Developmental exposure to the pesticide dieldrin alters the dopamine system and increases neurotoxicity in an animal model of Parkinson's disease.

Richardson JR, Caudle WM, Wang M, Dean ED, Pennell KD, Miller GW
FASEB J. 2006 20 (10): 1695-7

PMID: 16809432 · DOI:10.1096/fj.06-5864fje

Exposure to pesticides has been suggested to increase the risk of Parkinson's disease (PD), but the mechanisms responsible for this association are not clear. Here, we report that perinatal exposure of mice during gestation and lactation to low levels of dieldrin (0.3, 1, or 3 mg/kg every 3 days) alters dopaminergic neurochemistry in their offspring and exacerbates MPTP toxicity. At 12 wk of age, protein and mRNA levels of the dopamine transporter (DAT) and vesicular monoamine transporter 2 (VMAT2) were increased by perinatal dieldrin exposure in a dose-related manner. We then administered MPTP (2 x 10 mg/kg s.c) at 12 wk of age and observed a greater reduction of striatal dopamine in dieldrin-exposed offspring, which was associated with a greater DAT:VMAT2 ratio. Additionally, dieldrin exposure during development potentiated the increase in GFAP and alpha-synuclein levels induced by MPTP, indicating increased neurotoxicity. In all cases there were greater effects observed in the male offspring than the female, similar to that observed in human cases of PD. These data suggest that developmental exposure to dieldrin leads to persistent alterations of the developing dopaminergic system and that these alterations induce a "silent" state of dopamine dysfunction, thereby rendering dopamine neurons more vulnerable later in life.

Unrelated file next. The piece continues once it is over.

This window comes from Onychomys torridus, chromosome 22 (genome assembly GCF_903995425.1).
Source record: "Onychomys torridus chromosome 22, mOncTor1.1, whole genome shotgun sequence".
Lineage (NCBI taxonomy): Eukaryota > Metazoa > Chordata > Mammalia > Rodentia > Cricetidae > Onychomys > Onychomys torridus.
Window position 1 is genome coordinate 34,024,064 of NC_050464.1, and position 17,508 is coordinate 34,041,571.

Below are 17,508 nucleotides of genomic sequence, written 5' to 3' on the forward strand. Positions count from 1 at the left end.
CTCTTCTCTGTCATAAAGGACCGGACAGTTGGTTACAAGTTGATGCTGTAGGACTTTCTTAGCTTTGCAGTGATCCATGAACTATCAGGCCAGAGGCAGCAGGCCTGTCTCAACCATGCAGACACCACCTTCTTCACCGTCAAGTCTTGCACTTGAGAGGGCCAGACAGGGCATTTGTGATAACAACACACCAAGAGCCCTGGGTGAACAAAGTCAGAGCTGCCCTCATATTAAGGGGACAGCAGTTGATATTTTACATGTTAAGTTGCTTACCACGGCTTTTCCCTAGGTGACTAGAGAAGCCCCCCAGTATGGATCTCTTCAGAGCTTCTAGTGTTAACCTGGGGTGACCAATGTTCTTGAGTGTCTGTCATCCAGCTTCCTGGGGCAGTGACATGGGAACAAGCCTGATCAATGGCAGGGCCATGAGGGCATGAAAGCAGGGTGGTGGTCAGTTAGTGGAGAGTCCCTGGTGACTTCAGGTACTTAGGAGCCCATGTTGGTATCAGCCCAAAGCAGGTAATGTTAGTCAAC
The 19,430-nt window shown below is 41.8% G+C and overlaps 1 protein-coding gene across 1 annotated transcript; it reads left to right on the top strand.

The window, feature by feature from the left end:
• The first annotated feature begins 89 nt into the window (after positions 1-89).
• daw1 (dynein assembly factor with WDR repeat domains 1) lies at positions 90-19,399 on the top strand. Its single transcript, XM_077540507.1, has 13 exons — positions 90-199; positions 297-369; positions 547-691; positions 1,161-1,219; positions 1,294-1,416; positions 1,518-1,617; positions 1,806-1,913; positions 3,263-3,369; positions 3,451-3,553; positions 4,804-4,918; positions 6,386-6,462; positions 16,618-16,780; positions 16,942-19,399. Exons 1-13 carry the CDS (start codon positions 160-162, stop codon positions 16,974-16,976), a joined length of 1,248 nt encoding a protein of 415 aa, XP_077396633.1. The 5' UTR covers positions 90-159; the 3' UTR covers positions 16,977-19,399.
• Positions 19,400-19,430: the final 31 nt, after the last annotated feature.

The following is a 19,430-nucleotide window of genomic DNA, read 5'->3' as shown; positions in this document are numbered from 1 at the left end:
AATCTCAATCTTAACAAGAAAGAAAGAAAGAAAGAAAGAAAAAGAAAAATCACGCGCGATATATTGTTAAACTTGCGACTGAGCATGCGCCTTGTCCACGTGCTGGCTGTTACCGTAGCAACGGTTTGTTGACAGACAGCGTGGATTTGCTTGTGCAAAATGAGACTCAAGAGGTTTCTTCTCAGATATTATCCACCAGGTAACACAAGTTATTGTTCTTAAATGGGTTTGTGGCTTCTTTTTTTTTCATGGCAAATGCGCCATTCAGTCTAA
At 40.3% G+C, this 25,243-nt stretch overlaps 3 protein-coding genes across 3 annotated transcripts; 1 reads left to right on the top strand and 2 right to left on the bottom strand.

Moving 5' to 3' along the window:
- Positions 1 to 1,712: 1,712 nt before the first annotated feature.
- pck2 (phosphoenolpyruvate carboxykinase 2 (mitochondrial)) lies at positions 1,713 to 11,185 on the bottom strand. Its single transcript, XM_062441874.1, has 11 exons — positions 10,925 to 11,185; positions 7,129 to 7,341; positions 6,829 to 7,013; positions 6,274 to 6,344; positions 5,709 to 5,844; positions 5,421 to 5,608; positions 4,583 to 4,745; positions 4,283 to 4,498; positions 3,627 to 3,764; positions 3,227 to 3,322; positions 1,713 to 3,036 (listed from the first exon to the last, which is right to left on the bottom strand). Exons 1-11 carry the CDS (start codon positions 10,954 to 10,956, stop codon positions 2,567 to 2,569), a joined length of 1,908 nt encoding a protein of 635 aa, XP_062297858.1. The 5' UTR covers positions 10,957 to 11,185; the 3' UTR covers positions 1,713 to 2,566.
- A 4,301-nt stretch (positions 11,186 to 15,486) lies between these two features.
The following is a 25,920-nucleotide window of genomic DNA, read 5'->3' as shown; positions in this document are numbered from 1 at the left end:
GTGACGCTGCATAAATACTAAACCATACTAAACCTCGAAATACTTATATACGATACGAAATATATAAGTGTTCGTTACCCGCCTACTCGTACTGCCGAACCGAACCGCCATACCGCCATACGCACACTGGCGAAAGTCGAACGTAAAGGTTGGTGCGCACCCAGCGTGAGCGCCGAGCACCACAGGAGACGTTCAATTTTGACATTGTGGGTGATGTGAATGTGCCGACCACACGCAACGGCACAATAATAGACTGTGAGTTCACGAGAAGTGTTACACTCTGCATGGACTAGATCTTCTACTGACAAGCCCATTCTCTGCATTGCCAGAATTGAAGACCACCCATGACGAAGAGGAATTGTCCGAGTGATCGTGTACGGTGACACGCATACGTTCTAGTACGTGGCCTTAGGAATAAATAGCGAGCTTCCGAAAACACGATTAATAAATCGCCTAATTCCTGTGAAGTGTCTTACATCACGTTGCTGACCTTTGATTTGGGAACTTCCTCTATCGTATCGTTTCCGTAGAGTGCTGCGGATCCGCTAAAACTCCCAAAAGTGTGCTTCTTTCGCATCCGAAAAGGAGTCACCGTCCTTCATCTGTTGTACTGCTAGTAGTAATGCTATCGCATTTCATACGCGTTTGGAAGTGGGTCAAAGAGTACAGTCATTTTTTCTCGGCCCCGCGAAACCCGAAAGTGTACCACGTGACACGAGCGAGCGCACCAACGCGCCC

MeSH Terms (18)

1-Methyl-4-phenyl-1,2,3,6-tetrahydropyridine Animals Animals, Newborn Dieldrin Disease Models, Animal Dopamine Dopamine Plasma Membrane Transport Proteins Drug Synergism Female Lactation Male Mice Neurotoxicity Syndromes Parkinson Disease, Secondary Pesticides Pregnancy RNA, Messenger Vesicular Monoamine Transport Proteins

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